Brake Pads vs. Brake Rotors
Your brakes are the most essential part of your vehicle’s safety suite. After all, they are the mechanical part that ensures you fully stop at traffic lights and stop signs. Since the brakes are one of the most important parts of your entire vehicle, it’s important to ensure they’re healthy and efficient as you’re driving around Pawtucket, Cranston, East Providence, and other communities.
To help drivers further understand their car’s braking system, the team at Stateline Nissan created this guide to brake pads vs. brake rotors, two of the most important parts of the braking system. By reading this detailed overview, you’ll learn when and where to go when you need brake service.
Brake Pads vs Brake Rotors
When you step on the brakes in your car, many parts complete their required jobs to ensure a full stop—all within a fraction of a second. You press down on the pedal, which activates the hydraulic system. This system uses brake fluid in your brake lines to squeeze brake calipers, which activate the brake pads to press against the rotors.
The pressure generates the friction and pressure that’s necessary to slow your tires down and bring your car to a stop. On a basic level, the difference between brake pads vs. brake rotors is that one presses against the other.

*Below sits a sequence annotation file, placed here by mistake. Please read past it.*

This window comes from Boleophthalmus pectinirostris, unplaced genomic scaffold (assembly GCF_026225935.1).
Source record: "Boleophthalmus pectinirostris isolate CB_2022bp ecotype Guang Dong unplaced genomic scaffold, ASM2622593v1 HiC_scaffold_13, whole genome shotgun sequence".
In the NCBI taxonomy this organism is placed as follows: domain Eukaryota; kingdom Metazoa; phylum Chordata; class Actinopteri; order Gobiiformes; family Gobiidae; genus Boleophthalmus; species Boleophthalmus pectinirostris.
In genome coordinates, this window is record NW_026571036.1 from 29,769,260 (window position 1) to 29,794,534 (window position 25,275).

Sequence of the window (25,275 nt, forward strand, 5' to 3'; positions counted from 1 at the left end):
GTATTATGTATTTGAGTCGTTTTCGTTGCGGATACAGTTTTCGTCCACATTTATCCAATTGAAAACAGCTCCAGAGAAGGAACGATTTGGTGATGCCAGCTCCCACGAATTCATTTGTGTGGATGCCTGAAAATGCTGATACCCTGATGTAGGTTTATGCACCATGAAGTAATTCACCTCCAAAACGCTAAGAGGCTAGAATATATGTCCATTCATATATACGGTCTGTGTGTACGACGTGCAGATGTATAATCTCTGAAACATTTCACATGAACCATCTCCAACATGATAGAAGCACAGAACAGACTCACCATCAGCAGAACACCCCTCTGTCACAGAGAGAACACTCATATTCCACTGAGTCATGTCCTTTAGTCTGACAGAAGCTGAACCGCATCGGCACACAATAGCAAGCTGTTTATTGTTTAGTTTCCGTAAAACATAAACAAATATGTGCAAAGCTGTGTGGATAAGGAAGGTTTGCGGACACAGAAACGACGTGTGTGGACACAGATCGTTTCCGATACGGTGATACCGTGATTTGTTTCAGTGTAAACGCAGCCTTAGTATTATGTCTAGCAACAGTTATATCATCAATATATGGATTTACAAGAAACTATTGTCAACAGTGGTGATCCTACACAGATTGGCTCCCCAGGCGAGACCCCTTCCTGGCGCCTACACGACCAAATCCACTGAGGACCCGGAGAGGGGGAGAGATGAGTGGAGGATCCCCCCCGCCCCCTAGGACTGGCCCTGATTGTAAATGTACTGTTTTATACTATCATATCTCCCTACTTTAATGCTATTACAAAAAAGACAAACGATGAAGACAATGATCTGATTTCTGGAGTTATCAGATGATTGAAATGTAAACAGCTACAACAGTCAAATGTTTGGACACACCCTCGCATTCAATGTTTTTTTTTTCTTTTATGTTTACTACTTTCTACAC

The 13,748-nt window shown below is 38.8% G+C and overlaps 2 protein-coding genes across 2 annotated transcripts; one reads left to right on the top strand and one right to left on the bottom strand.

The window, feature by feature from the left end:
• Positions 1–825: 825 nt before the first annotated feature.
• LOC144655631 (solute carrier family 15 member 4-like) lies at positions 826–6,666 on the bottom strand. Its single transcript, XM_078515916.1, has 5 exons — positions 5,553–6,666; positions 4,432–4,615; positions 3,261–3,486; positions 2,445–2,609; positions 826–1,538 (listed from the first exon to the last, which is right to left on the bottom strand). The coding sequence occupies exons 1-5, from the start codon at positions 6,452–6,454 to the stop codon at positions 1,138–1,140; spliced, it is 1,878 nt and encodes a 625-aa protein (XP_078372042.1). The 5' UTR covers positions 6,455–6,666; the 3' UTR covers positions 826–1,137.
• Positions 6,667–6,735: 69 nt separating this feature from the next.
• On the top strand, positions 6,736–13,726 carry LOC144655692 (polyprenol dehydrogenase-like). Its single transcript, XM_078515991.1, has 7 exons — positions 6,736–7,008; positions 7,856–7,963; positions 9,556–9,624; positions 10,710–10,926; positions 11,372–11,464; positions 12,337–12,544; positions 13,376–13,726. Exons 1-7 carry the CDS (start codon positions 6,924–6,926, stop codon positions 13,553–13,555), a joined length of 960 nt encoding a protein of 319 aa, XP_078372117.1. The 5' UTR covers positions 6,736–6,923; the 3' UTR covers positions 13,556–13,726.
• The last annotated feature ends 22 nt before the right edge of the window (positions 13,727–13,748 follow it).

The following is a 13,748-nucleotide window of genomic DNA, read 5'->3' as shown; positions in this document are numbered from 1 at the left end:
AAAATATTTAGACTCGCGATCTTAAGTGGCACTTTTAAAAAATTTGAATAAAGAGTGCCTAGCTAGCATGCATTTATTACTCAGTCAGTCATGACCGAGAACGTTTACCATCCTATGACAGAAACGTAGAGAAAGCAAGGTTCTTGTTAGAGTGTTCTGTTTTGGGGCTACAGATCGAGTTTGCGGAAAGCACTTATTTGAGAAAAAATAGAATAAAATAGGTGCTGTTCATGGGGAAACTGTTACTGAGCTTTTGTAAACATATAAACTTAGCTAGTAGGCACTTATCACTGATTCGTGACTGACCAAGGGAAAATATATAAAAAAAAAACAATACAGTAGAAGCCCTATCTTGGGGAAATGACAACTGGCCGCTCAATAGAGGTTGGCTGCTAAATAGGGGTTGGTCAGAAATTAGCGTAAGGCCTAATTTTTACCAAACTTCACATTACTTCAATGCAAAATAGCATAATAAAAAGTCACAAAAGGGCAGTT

Brake pads are one of three essential parts of your braking system, located directly between the brake calipers and the brake rotor. As the rotors contract from the hydraulic fluid in the brake lines, they compress the brake pads to press against the rotors.
You’ll find different kinds of brake pads for different needs. Organic pads are made from resin, rubber, and glass mixtures that withstand high heat. Kevlar brake pads are also common. These materials are quite soft and wear down fast, however. It’s more common to see metallic brake pads made of copper, steel, iron, and graphite mixtures, which makes them highly durable.
Also, soft brake pads wear down quickly, while hard brake pads last longer but are harder on your rotors.
Slotted rotors make use of small grooves in the surface of the disc, which help guide heat and water away from the rotor itself, resulting in a rotor that lasts longer and is more durable. These kinds of rotors, however, are harder on your brake pads.
Drilled rotors have holes drilled into the disc, which dissipate heat and direct water away from the disc. While these rotors are less harsh on pads, they tend to wear down faster than slotted rotors. In general, drilled rotors are more common on street vehicles, while slotted rotors tend to be seen more on performance vehicles.
Get Service at Stateline Nissan
If you’re in the Pawtucket, East Providence, or Cranston areas of Rhode Island and you’d like more information about brake rotors vs. brake pads, the team at Stateline Nissan can help. Give us a call for answers to all your questions or to schedule brake service today!